Within the BF, B-lymphocytes mature then migrate to other body tissues. The bursa is a blind sac that extends from the dorsal side of the cloaca, the common portal of the reproductive, urinary, and digestive systems. Within the bursas of young birds are extensive leaf-like folds composed of simple, columnar epidermis and a loose connective tissue with lots of blood vessels and lymph nodules. Atrophy of the BF typically occurs around the time of sexual maturation.
In birds, most of the Ig diversification occurs by gene conversion in the bursa of Fabricius. However, further Ig diversification is achieved by somatic hypermutation in secondary lymphoid organs From: B-lymphocytes produce three classes of antibodies after exposure to a disease organism: Ig M appears after days following exposure to a disease organism and then disappears by days. Ig A appears after 5 days following exposure.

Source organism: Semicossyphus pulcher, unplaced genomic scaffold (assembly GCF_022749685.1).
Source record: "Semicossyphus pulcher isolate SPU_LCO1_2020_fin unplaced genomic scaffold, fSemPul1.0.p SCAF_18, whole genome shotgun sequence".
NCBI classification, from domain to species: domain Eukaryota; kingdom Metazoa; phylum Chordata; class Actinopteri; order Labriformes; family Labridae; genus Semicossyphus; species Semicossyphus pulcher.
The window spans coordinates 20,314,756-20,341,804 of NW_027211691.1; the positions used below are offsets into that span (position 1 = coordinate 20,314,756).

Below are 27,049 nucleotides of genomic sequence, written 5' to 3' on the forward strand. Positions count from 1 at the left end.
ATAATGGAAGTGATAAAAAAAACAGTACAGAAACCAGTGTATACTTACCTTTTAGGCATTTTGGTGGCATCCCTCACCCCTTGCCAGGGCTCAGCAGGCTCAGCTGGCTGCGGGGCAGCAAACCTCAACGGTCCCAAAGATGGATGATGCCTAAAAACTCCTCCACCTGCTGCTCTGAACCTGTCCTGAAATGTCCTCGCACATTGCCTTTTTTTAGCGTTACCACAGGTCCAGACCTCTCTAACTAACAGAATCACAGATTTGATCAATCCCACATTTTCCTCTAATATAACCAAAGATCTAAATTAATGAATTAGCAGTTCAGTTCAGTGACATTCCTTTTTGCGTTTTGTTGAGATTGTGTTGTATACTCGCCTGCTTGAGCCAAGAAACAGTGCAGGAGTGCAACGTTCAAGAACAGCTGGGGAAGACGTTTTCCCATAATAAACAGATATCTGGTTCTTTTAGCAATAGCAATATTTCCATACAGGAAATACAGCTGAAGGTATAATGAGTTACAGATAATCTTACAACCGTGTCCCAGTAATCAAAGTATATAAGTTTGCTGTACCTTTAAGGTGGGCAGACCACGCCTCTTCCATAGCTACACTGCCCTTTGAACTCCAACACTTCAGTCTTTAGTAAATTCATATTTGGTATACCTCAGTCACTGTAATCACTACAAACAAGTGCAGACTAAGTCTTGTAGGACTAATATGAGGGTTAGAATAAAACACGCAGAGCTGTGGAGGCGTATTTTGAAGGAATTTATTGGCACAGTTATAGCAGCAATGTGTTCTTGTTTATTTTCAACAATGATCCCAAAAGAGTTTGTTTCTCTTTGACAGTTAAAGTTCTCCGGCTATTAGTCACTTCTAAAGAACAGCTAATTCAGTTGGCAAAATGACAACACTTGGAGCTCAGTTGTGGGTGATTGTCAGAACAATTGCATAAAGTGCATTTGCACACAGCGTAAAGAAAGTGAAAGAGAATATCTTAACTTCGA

This antibody is found primarily in the mucus secretions of the eyes, gut, and respiratory tract and provides "local" protection to these tissues. Antibodies do not have the capability to kill viruses or bacteria directly. Antibodies especially IgY perform their function by attaching to disease organisms like bacteria and blocking their receptors.
The disease organisms are then prevented from attaching to their target cells. The attached antibodies can also facilitate the destruction of pathogens by phagocytes. The T-lymphocytes include a more heterogeneous population than the B-cells.